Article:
Senior Tories have warned Theresa May that she will never be forgiven by voters if she agrees to extend the Brexit transition period.
Mrs May admitted she is ‘ready to consider’ pushing back the end date following a crunch Brexit summit yesterday, leaving the UK subject to the bloc’s rules and obliged to pay in to EU coffers.
Discussing her position at a press conference in Brussels today, the Prime Minister insisted the extension to the implementation period is an ‘option’ rather than a ‘proposal’, in a fudge that is unlikely to assuage the concerns of Eurosceptics.
Also speaking to reporters in Belgium, European Council president Donald Tusk said the EU would be happy to extend the transition timeframe.
Striking a positive note, Mr Tusk said he thought negotiators were getting closer to securing a deal.
In an open letter published this morning, former cabinet ministers Boris Johnson and David Davis called on the PM to ‘deliver the Brexit which people voted for’.
They wrote: “We urge you to make clear that you will not bind the UK into the purgatory of perpetual membership of the EU’s customs union, whether by a backstop or any other route.”
The group called on Mrs May reject the Northern Irish backstop proposed by the EU and to ditch her own plan for an all-UK version.
The letter was also signed by ex-ministers Iain Duncan Smith, Owen Paterson and Priti Patel, as well as Jacob Rees-Mogg, chairman of the Conservative European Research Group of Eurosceptic Tories.
Mrs May told the European Council she was open to the extension floated by EU chief negotiator Michel Barnier to give time to resolve the Irish border issue.
The change would mean the UK remaining within the single market and customs union and subject to EU rules and regulations for almost three years after the official date of Brexit in March 2019, and more than five years after the referendum vote to Leave.
Furious Brexiteers said that the move would delay yet further the moment when the UK could sign new trade deals around the world, and would cost taxpayers billions of pounds in additional contributions.
Nigel Farage tweeted that the admission meant the UK would ‘never leave’ the EU, and Tory MP Nadine Dorries repeated her call for former Brexit secretary David Davis to replace Mrs May as leader.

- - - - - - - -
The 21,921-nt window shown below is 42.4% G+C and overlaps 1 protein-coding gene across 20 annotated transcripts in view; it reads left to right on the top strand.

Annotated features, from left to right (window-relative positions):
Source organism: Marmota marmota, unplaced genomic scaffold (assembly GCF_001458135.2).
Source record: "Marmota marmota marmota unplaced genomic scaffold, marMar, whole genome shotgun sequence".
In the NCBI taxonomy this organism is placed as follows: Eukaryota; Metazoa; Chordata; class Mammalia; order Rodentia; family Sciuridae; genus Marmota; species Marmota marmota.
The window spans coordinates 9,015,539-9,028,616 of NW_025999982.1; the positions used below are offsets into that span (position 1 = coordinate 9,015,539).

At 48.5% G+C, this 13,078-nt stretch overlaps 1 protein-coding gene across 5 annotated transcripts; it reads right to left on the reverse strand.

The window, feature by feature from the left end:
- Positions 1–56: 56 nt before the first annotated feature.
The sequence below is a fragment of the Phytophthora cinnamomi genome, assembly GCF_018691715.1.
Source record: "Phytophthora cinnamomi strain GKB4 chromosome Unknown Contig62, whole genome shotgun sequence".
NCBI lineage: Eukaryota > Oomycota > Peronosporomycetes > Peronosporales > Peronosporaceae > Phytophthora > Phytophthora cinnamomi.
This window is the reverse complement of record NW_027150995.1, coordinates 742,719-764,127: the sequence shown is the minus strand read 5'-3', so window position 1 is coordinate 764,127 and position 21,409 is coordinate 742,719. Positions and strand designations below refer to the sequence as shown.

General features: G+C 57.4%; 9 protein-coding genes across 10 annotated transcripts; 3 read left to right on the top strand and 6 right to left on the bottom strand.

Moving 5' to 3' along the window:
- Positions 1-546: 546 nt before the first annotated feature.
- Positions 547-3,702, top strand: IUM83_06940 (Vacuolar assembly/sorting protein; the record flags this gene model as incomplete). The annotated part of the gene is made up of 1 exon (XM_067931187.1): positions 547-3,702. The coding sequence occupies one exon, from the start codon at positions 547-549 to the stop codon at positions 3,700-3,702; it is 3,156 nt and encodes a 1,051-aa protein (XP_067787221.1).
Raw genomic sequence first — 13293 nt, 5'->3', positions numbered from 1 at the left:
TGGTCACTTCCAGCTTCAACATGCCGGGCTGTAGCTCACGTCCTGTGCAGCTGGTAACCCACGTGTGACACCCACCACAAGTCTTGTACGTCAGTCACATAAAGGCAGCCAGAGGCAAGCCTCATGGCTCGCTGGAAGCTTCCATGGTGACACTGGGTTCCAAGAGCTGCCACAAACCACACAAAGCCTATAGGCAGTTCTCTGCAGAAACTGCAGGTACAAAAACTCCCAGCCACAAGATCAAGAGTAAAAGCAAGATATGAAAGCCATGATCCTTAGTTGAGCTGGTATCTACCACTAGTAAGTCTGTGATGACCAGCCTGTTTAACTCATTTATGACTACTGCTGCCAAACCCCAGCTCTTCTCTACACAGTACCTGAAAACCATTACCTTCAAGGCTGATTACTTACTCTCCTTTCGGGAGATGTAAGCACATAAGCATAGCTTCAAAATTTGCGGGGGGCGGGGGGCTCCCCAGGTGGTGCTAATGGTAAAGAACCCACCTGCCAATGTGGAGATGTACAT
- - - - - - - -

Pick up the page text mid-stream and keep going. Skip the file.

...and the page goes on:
Mrs May’s acceptance of an extension to the transition period will take us to the next general election which may mean we never leave at all.
— Nigel Farage (@Nigel_Farage) October 17, 2018
If Theresa May is asking for a longer transition period, she is stalling. It’s time to stand aside and let someone who can negotiate get on with it and deliver. I fully support DD as an interim leader. I’ve done my bit. It’s time for my colleagues to do theirs. #Brexit
— Nadine Dorries (@NadineDorries) October 17, 2018
We cannot find the money to fund our front line police properly. We cannot find the £2b for the vulnerable on UC, but we can mysteriously find billions to bung to the EU for the unnecessary extra year Clegg and Blair asked Barnier for to waylay Brexit??
This is serious.
— Nadine Dorries (@NadineDorries) October 17, 2018
So the government is going to propose a €17 billion extension to the transition but refuse a £2 billion bail out of Universal Credit- good luck with that! https://t.co/k7rglLSBGG
— Nick Boles MP (@NickBoles) October 17, 2018
Leaders of the 27 remaining EU leaders abandoned plans for a special Brexit summit in November yesterday , after Mr Barnier told them he needed ‘much more time’ to find a way to avoid a hard border in Ireland.
The EU wants Britain to agree that Northern Ireland was stay within the customs union and single market after December 2020 if no other solution can be found to prevent a hard border with Ireland.
Mrs May says she will not agree to this as it would essentially involve creating a border down the Irish sea between Northern Ireland and the rest of the UK.
Yesterday EU leaders gave Mrs May 20 minutes to make her pitch before discussing Brexit in her absence over a dinner of turbot cooked in wheat beer.
The president of the European Parliament, Antonio Tajani, said: “Both sides mentioned the idea of an extension of the transition period as one possibility which is on the table and would have to be looked into.”
Mrs May initially suggested an ‘implementation period’ of around two years after Brexit, to give the UK’s authorities and companies time to prepare for the new arrangements.
But she later accepted a 21-month transition offered by the EU, ending on the last day of December 2020.
While expressing their willingness to work for an orderly UK withdrawal, a number of EU leaders have said their countries were beginning preparations for a no-deal Brexit.
In a speech to the German parliament before travelling to Brussels, Chancellor Angela Merkel said that the possibility of a Brexit deal was ‘still there’, but added that Berlin was making plans for a no-deal withdrawal.
And in Paris, Emmanuel Macron’s government published details of legislation to authorise preparations for a no-deal Brexit, which could see the restoration of customs checks and health inspections for animals at French ports, and a requirement for Britons to seek visas for stays of three months or more.